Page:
The City of Penticton has once again become the only city in the Okanagan Valley to legally endorse the public consumption of alcohol on select beaches and parks, ahead of the 2021 tourism season.
The initiative was first implemented last summer to support the struggling craft beer, wine, and spirits industry during the COVID-19 pandemic.
The city received letters of support from Travel Penticton, the city’s tourism arm, and seven local breweries.
On Tuesday, city council unanimously approved first, second and third reading of a bylaw to permit the responsible consumption of alcohol on select beaches and parks along Okanagan and Skaha lakefronts.
The areas include Okanagan Beach east of Power Street, Rotary Park, Okanagan Lake Park, Marina Way Mark, and the Skaha Lake waterfront between south beach drive and Parkview Street.
Public drinking will be allowed from 12:00 p.m. to 8:00 p.m. from May 1-October 15.
City councillor Judy Sentes acknowledged her opposition to the pilot project last year, but said she has had a change of heart after a successful launch with few complaints.
“I was very apprehensive about this going forward and had many people in the community be supportive of that, so I am pleased with the fact that we approached this as a pilot and I am pleased that we brought back the successful implementation of it,” Sentes said.
“The public has demonstrated their responsibility to take advantage of this.”
City councillor Katie Robinson agreed the public proved they could drink responsibly.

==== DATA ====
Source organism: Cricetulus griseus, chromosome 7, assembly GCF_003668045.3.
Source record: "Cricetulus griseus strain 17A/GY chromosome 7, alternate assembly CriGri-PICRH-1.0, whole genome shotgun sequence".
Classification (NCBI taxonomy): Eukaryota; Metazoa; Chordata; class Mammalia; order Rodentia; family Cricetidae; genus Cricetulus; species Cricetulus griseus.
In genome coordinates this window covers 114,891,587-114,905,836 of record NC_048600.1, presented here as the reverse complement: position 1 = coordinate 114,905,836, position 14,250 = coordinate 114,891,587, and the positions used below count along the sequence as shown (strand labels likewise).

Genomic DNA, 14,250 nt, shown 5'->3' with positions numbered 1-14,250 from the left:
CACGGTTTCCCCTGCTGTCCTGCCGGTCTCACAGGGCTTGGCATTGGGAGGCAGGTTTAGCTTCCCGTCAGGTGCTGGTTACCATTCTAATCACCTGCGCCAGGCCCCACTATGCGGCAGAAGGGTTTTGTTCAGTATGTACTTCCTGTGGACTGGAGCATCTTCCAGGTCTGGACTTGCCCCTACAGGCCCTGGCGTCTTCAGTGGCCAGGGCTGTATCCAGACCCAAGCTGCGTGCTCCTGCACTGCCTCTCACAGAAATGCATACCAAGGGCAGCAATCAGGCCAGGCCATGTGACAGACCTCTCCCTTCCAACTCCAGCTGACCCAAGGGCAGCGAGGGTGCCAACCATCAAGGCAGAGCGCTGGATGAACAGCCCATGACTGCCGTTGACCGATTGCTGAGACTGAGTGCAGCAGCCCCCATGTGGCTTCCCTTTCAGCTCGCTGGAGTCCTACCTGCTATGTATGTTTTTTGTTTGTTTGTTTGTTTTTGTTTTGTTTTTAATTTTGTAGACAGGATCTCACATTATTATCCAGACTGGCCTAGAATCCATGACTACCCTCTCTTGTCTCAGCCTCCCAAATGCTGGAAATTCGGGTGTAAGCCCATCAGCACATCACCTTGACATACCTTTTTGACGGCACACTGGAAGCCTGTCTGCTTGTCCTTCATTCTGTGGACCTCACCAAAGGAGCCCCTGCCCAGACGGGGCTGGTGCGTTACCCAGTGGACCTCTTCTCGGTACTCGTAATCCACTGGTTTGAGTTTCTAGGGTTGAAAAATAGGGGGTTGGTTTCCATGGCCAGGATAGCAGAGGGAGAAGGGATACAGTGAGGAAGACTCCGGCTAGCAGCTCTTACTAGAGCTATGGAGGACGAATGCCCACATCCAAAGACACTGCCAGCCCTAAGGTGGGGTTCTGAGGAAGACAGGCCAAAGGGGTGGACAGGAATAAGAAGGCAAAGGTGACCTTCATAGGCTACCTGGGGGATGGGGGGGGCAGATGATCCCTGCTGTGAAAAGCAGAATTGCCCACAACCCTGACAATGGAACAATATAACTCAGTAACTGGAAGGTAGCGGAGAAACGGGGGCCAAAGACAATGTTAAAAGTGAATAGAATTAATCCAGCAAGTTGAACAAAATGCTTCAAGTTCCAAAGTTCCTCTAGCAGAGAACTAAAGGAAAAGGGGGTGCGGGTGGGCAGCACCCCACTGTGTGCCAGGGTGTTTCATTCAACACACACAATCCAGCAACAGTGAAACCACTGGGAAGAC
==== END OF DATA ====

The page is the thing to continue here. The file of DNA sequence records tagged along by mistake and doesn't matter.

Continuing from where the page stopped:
“I think it has been dealt with very responsibly and let’s just hope it keeps going in that direction so we can all enjoy a glass of wine or beer at our beautiful parks.”
City staff said Penticton is the only city in the Okanagan to allow booze on the beach. Other municipalities on the Lower Mainland, such as North Vancouver and Port Coquitlam, have similar programs.
Some beach and park users did complain about the overwhelming amount of garbage last summer which could be partially attributed to the pilot project.
City council, during the deliberations for the 2021 financial plan and budget, directed $88,500 towards increasing garbage and recycling capacity.
“Staff is in the process of procuring additional recycle and returnable (beverage containers) receptacles to supplement the existing receptacles, and the daily morning litter collection crew will be supplemented with an afternoon crew to address the increased accumulation of litter,” said a staff report.